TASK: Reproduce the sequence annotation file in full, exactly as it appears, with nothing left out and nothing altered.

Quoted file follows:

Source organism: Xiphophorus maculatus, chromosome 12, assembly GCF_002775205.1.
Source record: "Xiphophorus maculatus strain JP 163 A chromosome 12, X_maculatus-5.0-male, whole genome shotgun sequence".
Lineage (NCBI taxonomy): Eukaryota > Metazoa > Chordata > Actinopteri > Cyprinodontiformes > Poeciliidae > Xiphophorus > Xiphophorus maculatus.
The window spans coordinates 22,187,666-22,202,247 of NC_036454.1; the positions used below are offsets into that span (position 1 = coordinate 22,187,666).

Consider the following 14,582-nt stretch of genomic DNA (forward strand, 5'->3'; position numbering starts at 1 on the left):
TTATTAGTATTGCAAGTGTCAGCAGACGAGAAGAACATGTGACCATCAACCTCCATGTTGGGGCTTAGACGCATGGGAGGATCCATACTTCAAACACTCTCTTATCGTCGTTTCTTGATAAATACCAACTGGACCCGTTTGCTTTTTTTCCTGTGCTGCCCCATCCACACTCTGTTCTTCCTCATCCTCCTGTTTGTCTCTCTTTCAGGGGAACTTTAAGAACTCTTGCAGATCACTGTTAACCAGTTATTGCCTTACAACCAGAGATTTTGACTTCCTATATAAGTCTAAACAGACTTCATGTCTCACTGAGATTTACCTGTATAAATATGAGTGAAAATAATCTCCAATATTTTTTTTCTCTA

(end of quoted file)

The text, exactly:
Source organism: Xiphophorus maculatus, chromosome 12, assembly GCF_002775205.1.
Source record: "Xiphophorus maculatus strain JP 163 A chromosome 12, X_maculatus-5.0-male, whole genome shotgun sequence".
Lineage (NCBI taxonomy): Eukaryota > Metazoa > Chordata > Actinopteri > Cyprinodontiformes > Poeciliidae > Xiphophorus > Xiphophorus maculatus.
The window spans coordinates 22,187,666-22,202,247 of NC_036454.1; the positions used below are offsets into that span (position 1 = coordinate 22,187,666).

Consider the following 14,582-nt stretch of genomic DNA (forward strand, 5'->3'; position numbering starts at 1 on the left):
TTATTAGTATTGCAAGTGTCAGCAGACGAGAAGAACATGTGACCATCAACCTCCATGTTGGGGCTTAGACGCATGGGAGGATCCATACTTCAAACACTCTCTTATCGTCGTTTCTTGATAAATACCAACTGGACCCGTTTGCTTTTTTTCCTGTGCTGCCCCATCCACACTCTGTTCTTCCTCATCCTCCTGTTTGTCTCTCTTTCAGGGGAACTTTAAGAACTCTTGCAGATCACTGTTAACCAGTTATTGCCTTACAACCAGAGATTTTGACTTCCTATATAAGTCTAAACAGACTTCATGTCTCACTGAGATTTACCTGTATAAATATGAGTGAAAATAATCTCCAATATTTTTTTTCTCTA